The Perfect Beach Body Is B.S. — & These Gorgeous, Un-Retouched Photos Prove It

Because there’s no such thing as the “perfect beach body.”

Squiggly Line
"There’s not one box we can all fit in," says Clémentine Desseaux, model and co-founder of the All Woman Project, a group dedicated to spreading body positivity, confidence, and inclusivity across social media. "It's time for the media to start putting out positive messages, especially around 'beach body' time, the summer time — less hating, less diet, less changing your body, and more embracing your body, loving your body, and accepting how it is. Our goal is to show women they can be their own inspiration."
She is right, of course. Earlier this summer, Refinery29 surveyed 1,000 women about their bodies, and among the more shocking revelations: 73% of respondents said that wearing a swimsuit at the pool or beach is one of the most stressful situations they face; nearly three in four reported they avoid the beach because of their body image. While we don't expect everyone to love their bodies, we do wish that more women could let go of irrational expectations and actually enjoy themselves this summer.
With some visual inspiration, the AWP is here to remind us to embrace our flaws, and take back the beach with a vengeance. Below, read what this diverse group of women have to say about self-confidence, self-love, and the notion of a "perfect beach body" — which, for the record, is total bullshit.
Clémentine Desseaux
"Wearing a swimsuit is probably the most challenging thing to do for most women, and it was for me, too, for the longest time. I grew up having insecurities with my body. From age 10 through 22, so most of my life, I tried dieting; I was trying to look like someone else or be something else. Until I moved to Miami, I was only accustomed to wearing a swimsuit three or four times a year, so I was quite stressed about showing my body and people being able to see my cellulite, which I usually hide under pants and dresses, or my belly that I cant suck in all the time. France (where I'm from) is so narrow-minded, and a country where looking like me is a problem. In Miami, everyone was free and wearing bikinis at whatever size. It was very liberating to see that and realize that I wasn't that different or abnormal, that I could just be myself.
Carven Pull-on Waistcoat in Ottoman with Embroidery “Mini Blason C,” $507, available at Carven; Araks Enil bikini bottom, $105, available at Araks; Eres One-piece Triangle Swimsuit, $506, available at Eres; Karla Colletto swim brief; Off White T-shirt.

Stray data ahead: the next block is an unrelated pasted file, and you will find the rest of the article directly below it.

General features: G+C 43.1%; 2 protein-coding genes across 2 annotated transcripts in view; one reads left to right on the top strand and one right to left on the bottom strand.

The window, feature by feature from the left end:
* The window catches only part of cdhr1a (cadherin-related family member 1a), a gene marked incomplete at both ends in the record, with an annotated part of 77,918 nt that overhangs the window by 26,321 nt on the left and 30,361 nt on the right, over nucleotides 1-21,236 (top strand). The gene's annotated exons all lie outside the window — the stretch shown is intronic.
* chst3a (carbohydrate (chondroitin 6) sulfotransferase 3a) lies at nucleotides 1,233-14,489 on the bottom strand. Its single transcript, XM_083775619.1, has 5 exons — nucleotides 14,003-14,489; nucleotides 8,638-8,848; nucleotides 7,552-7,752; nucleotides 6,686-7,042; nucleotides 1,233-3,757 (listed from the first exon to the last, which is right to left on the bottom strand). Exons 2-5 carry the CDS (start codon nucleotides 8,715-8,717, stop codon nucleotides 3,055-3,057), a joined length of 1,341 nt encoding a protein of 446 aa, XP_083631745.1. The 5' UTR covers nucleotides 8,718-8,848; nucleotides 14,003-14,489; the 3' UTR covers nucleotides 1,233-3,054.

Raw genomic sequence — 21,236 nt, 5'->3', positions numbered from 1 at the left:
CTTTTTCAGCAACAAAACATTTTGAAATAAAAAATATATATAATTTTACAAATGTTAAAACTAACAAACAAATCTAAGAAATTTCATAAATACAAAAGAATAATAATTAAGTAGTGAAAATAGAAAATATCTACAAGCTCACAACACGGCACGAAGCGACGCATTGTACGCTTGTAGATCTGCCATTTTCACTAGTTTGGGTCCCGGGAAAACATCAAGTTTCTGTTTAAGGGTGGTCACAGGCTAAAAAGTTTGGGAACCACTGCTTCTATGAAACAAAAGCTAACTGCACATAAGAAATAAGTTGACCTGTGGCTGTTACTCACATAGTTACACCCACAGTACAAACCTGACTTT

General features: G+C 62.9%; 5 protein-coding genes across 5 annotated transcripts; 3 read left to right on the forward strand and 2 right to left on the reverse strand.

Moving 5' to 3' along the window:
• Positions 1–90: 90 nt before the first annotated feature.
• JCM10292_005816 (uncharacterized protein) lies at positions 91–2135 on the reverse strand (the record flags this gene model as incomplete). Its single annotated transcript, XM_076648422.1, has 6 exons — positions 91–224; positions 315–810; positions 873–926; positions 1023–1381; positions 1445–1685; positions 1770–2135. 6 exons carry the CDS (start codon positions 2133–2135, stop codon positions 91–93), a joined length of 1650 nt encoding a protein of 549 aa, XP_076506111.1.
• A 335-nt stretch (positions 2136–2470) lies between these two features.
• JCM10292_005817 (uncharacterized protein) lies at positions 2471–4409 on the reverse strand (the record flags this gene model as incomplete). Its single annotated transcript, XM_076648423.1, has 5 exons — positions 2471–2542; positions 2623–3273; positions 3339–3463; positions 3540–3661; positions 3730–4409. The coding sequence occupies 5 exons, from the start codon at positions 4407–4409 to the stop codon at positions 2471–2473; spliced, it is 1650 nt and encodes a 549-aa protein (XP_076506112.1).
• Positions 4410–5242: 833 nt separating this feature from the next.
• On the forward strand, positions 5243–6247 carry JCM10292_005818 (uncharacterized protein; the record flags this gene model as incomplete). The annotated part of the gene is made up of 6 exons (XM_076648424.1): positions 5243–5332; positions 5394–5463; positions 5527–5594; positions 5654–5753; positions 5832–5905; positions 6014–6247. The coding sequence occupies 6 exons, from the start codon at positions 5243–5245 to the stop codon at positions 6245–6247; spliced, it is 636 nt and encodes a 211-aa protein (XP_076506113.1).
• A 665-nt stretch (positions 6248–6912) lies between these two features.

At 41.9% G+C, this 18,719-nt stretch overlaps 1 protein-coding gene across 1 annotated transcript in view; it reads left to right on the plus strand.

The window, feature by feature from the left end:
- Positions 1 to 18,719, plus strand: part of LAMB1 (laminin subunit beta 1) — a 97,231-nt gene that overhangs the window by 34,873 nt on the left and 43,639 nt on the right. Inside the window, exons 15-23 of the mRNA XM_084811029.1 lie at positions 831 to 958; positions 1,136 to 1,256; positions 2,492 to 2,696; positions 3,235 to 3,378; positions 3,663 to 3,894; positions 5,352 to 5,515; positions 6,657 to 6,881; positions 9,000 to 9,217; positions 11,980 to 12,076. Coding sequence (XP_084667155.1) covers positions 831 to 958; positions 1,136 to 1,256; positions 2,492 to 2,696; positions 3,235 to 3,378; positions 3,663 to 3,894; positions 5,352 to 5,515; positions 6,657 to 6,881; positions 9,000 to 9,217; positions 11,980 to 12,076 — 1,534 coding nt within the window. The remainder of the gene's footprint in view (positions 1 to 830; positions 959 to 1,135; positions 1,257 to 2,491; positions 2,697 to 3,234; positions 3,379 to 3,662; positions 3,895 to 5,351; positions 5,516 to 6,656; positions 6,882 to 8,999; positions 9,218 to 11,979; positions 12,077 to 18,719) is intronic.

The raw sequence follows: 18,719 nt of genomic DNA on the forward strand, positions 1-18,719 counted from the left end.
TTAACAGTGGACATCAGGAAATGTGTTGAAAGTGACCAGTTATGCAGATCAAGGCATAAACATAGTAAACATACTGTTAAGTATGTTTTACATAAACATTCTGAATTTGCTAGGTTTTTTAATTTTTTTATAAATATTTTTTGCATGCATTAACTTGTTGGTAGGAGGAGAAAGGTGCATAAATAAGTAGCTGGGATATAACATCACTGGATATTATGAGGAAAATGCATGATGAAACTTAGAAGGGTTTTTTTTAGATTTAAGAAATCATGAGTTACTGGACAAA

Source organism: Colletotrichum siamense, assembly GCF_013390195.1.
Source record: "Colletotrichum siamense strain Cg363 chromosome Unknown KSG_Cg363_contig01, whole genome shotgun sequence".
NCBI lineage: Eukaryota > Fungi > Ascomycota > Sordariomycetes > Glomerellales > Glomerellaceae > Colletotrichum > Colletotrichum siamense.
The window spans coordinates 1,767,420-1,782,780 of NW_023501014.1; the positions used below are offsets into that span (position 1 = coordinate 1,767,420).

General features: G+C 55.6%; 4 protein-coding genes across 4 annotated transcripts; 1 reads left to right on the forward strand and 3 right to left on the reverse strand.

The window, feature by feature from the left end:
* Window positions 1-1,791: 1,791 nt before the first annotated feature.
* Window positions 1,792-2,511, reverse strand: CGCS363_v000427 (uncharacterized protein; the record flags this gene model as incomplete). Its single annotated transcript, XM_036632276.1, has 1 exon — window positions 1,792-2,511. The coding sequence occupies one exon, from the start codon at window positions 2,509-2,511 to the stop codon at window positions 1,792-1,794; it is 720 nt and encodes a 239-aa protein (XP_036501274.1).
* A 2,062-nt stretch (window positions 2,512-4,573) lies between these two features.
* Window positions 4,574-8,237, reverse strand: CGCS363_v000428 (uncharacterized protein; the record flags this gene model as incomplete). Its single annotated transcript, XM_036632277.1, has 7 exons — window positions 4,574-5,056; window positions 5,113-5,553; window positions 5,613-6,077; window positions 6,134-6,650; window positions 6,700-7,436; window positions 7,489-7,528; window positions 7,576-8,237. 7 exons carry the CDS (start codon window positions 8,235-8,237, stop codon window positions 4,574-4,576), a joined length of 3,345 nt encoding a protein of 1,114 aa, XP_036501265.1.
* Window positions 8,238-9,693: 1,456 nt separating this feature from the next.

"It was until very recently that I decided to stop and to live for myself and be happy, regardless of what my body looks like, regardless of my weight or my size. It takes a while; I think it’s a long journey that every woman goes through, and we all have different ways of dealing with it. But when I started being happier and more confident with my body, I can now say that being on the beach in my favorite swimsuit is probably the moment I feel the best and the most confident. And I don’t really care anymore if my belly’s too big or if you can see my cellulite when I run on the beach."
Karla Colletto Iris Silent Underwire Lace-up One-piece Swimsuit, $363, available at Neiman Marcus.
Charli Howard
“I didn't wear a bikini in my teenage years. I actually still haven’t been on holiday and worn a bikini, which sounds a bit ridiculous to people because I’m a size six, but it’s true — I’ve never felt comfortable enough to put on a swimsuit and own it. I’ve always had insecurities about my body, and I never want to feel that way again. I want to feel confident for the first time. I want to go on the beach and not worry about what I look like, and just enjoy the beach for what it is: a lovely holiday. I don’t want to constantly be worried about jiggling, or whether or not I look fat in a swimsuit. I just want to have fun. I’ve spent my life worrying so much that I don’t look right or that my body is out of shape or not thin enough, and for the first time I just want to put on a swimsuit and have fun.
"I think as I've gotten older and just see women enjoying themselves and walking around with cellulite and not looking like the women I see on Instagram, that's really encouraged me to do and act the same. I don’t worry anymore about the size of my thighs or the fact that they’re not super-toned or skinny. They’re mine and I love them.”
Tory Sport rash guard; Araks Mallory Hipster Lemon Bikini Bottom, $140, available at Araks; DKNY pants.
Sammy Picone
"I started pole dancing about three years ago, and my body has gone through a huge transformation. I’ve grown a lot more muscular — what some people would call more “masculine” — so it’s been a struggle, at times, and I definitely have overcome it by seeing women around me who look similar to me, and seeing what my body can do for me.
"I actually feel most confident in a bathing suit. I’ve never been one to express myself through clothing, I’d much rather express myself through my body. Because I have such an athletic body type and I don’t really see that represented in fashion, there’s some sort of disconnect between me and what I wear. At times I feel frustration about that, but again, it’s inspired me to express myself in other ways, so it’s definitely been a positive thing. So, despite, again, having insecurities, I really feel most comfortable when I’m free to show my body to the world. I think allowing one’s body to flow and move without restriction is a way of expression that many people don’t get to experience in life, and I think it just allows a person’s true soul to shine through."
Eloquii Crisscross Contrast One-piece Swimsuit, $111, available at Eloquii.
Bree Wijnaar